In 1964, Osborne joined the Nebraska Cornhusker coaching staff as an unpaid offensive assistant to head coach Bob Devaney; his only compensation was being able to dine at the athletic training table. After two disappointing 6–4 seasons in 1967 and 1968, Devaney named Osborne as offensive coordinator for the 1969 season. Osborne immediately overhauled the offense, switching to a balanced attack operated from the I formation. The revamped offense sparked the 1970 Cornhuskers to the national title. The Huskers defeated LSU, 17–12, in the 1971 Orange Bowl and finished first in the post-bowl AP Poll. Nebraska was 13–0 in 1971 and a consensus national champion, defeating the next three teams in the final AP Poll: Oklahoma, Colorado, and 1971 Alabama. Devaney announced he would step down as head coach at age 57 after the 1972 season to concentrate on his duties as athletic director, and named Osborne as his successor. Following a convincing win over Notre Dame in the 1973 Orange Bowl, Nebraska’s third straight Orange Bowl victory, Osborne, age 35, took over as head coach.
In his quarter-century as head coach, Osborne was a model of consistency. His teams never won fewer than nine games in a season, only finished worse than third in conference or division play once, finished in the top 15 of the final AP poll 24 years out of 25 (having finished 24th in 1990), and were ranked in every single weekly AP poll barring one week in 1977 and two in 1981. Osborne’s teams won outright national championships in 1994 and 1995, and a share of another in 1997. Osborne’s Huskers also won or shared 12 Big Eight Conference titles and one Big 12 Conference title. His 255–49–3 record gave him the best winning percentage (83.6%) among active NCAA Division I-A coaches at the time of his retirement. Osborne went on an NCAA record 60–3 run over his final five seasons, won 250 games faster than any coach in Division I-A history. Osborne finished his coaching career with a bowl record of 12–13.
Osborne’s teams were known for their powerful rushing attack and strong defense (also known as the Blackshirts—referring to the black jerseys that are worn in practice by the defensive starters and certain selected special teams players). Nebraska led the nation in rushing several times in the 1980s and 1990s, due to the efforts of men like Jarvis Redwine, Heisman Trophy winner Mike Rozier, Calvin Jones, Ahman Green and Lawrence Phillips. After struggling to defend Oklahoma’s wishbone option in the 1970s, Osborne switched from a balanced attack to a run-based option offense in 1980 in order to utilize the versatility of dual-threat quarterbacks, such as Jeff Quinn, Turner Gill, Tommie Frazier, and Scott Frost. Osborne earned his first title as head coach, defeating Miami in the 1995 Orange Bowl. The Huskers, who initially trailed, rallied to win 24–17. The next year, the Huskers roared through the regular season, stayed atop the rankings for all but one week, and crushed the Florida Gators, 62–24, in the 1996 Fiesta Bowl, earning Osborne his second national championship. The 1995 team was voted as the greatest college football team of all time in an ESPN poll. Osborne announced his retirement as head coach late in the 1997 season, selecting Frank Solich, his longtime running backs coach, to succeed him. In his final five seasons, Osborne’s record was a staggering 60–3 (.952). His final game as head coach came in the 1998 Orange Bowl with a 42–17 victory over Tennessee, also the final NCAA game for Tennessee quarterback Peyton Manning.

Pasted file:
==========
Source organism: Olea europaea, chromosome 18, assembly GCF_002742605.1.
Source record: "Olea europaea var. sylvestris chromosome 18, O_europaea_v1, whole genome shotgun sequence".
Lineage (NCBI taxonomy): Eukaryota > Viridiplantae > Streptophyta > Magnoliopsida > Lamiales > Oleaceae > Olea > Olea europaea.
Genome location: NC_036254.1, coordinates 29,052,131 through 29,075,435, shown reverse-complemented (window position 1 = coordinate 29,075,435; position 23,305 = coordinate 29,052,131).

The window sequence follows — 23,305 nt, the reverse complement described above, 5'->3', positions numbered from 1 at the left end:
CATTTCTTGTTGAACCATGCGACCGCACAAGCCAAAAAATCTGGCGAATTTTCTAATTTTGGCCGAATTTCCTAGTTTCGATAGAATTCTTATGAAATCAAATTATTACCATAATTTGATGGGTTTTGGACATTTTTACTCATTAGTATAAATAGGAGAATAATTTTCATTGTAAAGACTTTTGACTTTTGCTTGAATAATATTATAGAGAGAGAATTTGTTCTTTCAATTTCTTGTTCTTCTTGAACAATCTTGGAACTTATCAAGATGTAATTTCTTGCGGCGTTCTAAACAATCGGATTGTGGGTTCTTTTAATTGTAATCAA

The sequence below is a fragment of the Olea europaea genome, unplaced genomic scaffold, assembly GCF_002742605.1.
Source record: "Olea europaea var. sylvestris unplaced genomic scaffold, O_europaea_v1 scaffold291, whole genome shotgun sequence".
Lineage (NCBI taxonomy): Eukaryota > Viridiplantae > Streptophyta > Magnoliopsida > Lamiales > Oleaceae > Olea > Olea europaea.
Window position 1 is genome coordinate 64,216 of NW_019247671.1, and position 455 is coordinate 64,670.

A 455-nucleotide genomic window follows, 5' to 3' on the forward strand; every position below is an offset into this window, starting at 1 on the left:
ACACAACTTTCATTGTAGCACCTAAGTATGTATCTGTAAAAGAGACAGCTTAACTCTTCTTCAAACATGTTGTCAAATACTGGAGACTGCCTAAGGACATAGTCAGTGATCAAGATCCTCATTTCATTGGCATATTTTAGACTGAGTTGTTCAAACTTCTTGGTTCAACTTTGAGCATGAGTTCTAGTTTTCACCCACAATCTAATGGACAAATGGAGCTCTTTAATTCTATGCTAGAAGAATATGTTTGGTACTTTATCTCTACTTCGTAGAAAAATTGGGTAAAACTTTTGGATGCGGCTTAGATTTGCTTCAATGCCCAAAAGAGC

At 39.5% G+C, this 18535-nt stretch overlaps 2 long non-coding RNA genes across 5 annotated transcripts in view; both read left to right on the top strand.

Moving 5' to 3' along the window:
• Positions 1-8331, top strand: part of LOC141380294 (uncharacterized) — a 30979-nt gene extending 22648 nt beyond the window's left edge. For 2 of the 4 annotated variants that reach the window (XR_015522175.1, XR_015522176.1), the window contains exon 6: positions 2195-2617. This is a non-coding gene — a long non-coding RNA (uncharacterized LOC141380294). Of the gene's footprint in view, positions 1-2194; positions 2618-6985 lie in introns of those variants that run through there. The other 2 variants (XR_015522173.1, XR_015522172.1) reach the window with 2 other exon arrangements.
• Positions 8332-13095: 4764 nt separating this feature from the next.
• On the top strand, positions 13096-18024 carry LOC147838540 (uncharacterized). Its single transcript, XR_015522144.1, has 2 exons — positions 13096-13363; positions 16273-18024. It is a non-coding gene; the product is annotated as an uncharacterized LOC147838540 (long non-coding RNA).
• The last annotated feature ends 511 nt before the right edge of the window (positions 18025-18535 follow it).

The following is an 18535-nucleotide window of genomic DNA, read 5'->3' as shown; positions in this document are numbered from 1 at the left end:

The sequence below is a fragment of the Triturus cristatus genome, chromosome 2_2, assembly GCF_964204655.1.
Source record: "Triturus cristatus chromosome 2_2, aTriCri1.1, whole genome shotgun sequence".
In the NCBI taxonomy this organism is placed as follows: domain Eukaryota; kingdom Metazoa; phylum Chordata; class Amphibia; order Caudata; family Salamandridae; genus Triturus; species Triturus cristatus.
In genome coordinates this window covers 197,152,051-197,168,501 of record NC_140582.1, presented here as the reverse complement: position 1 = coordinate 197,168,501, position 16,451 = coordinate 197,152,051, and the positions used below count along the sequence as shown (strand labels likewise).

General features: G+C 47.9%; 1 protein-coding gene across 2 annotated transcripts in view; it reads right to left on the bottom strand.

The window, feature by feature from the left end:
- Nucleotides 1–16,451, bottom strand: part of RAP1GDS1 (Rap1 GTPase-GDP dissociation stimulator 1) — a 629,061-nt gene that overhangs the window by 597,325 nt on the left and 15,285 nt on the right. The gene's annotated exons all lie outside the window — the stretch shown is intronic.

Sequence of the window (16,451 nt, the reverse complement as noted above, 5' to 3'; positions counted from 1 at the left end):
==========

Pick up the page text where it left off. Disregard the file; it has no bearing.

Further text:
Osborne was inducted into the College Football Hall of Fame in 1999, and in 2000, he received the Jim Thorpe Lifetime Achievement Award. In 1999, ESPN honored Osborne as the coach of the decade for the 1990s. This honor is even more impressive considering the fact that he did not coach for 20% of the decade. In a 2007 online ESPN poll, Osborne was voted the “greatest college football coach of all time”.
In 1999, Nebraska renamed the playing surface at Memorial Stadium Tom Osborne Field in Osborne’s honor. The stadium had almost doubled in size during his three decades on the coaching staff, reflecting Nebraska’s increased national prominence in that time.